Facts about Vietnam

The Vietnam facts will help you know and understand the city better if you are planning to go on a tour to this beautiful country. Vietnam is located in Southeast Asia and stretches 1,600 kilometers north to south, but is only about 40 kilometers (25 miles) wide at its narrowest point near the country’s center. Enlisted below are some more important Vietnam facts that will help you enjoy your trip to the country to the fullest.
The French colonized Vietnam in the second half of the nineteenth century.
85% of the Vietnamese population are Buddhist, 3% ethnic Chinese, also Khmers, Chams and members of some 60 linguistic groups
The language spoken in the country include Vietnamese, Russian, French, Chinese, English and variety of Mon-Khmer and Melayo-Polynesian local dialects
Buddhism is the primary religion of Vietnam but there are also sizeable Taoist, Confucian, Hoa Hao, Caodists, Muslim and Christian minorities
Vietnam is one of the best-watered areas in Southeast Asia and five of the main rivers flow eastward across the country. These five rivers are Mekong, Red Can, Srepok and Black.
Fan Si Pan (3,144 m) is the highest point in Vietnam.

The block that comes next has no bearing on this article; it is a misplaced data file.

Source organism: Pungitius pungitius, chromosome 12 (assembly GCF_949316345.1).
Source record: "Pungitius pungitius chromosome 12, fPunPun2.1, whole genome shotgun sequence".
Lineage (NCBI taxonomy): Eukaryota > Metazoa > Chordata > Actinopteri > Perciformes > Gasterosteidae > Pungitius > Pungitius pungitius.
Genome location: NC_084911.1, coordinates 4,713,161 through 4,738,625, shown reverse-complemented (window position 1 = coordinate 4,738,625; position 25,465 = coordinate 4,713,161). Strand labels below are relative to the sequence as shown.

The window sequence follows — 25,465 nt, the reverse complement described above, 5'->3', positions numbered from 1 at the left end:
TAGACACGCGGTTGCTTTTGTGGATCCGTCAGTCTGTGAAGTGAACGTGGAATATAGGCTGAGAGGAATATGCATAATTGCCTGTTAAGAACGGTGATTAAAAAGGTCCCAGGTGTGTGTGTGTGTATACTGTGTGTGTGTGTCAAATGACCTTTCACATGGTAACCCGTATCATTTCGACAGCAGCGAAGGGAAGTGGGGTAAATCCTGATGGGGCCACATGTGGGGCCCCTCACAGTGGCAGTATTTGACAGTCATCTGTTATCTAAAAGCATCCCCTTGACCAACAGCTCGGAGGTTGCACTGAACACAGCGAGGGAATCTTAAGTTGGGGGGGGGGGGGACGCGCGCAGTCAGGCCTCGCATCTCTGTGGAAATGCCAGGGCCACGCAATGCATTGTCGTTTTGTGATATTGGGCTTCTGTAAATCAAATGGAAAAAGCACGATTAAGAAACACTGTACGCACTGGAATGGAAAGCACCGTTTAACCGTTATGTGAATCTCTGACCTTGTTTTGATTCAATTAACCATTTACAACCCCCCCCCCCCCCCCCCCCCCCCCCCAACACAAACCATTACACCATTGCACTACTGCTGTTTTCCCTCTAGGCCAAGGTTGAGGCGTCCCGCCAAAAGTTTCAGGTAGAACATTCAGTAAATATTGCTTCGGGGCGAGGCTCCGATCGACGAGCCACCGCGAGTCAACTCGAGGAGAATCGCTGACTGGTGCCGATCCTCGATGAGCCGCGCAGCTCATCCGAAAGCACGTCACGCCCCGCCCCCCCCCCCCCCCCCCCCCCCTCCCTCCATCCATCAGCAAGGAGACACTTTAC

The Mekong River is the largest river in South-East Asia and it flows through the south of Vietnam.
According to the legend the people of Vietnam are descended from Lac Long Quan (Lac Dragon Lord) and Au Co (a mountain fairy).
Hung Vuong, the eldest son of Lac Long Quan, became the first king of Lac Viet which he renamed Van Lang (an ancient name for Vietnam).
Vietnam was ruled by China for over a thousand years and independence was achieved in the 10th century.
Vietnam is the home to historic City of Hue, which is one of the ancient wonders of the world. During the Nguyen dynasty (1802-1945), Hue was the capital of Vietnam.
There are more than 10 palaces in Hue that provide some of the best remaining examples of Vietnamese architecture in Asia.
The Vietnamese film industry has been honored at film festivals and award ceremonies around the world.
Vietnam has one of the lowest unemployment rates in the Third World.

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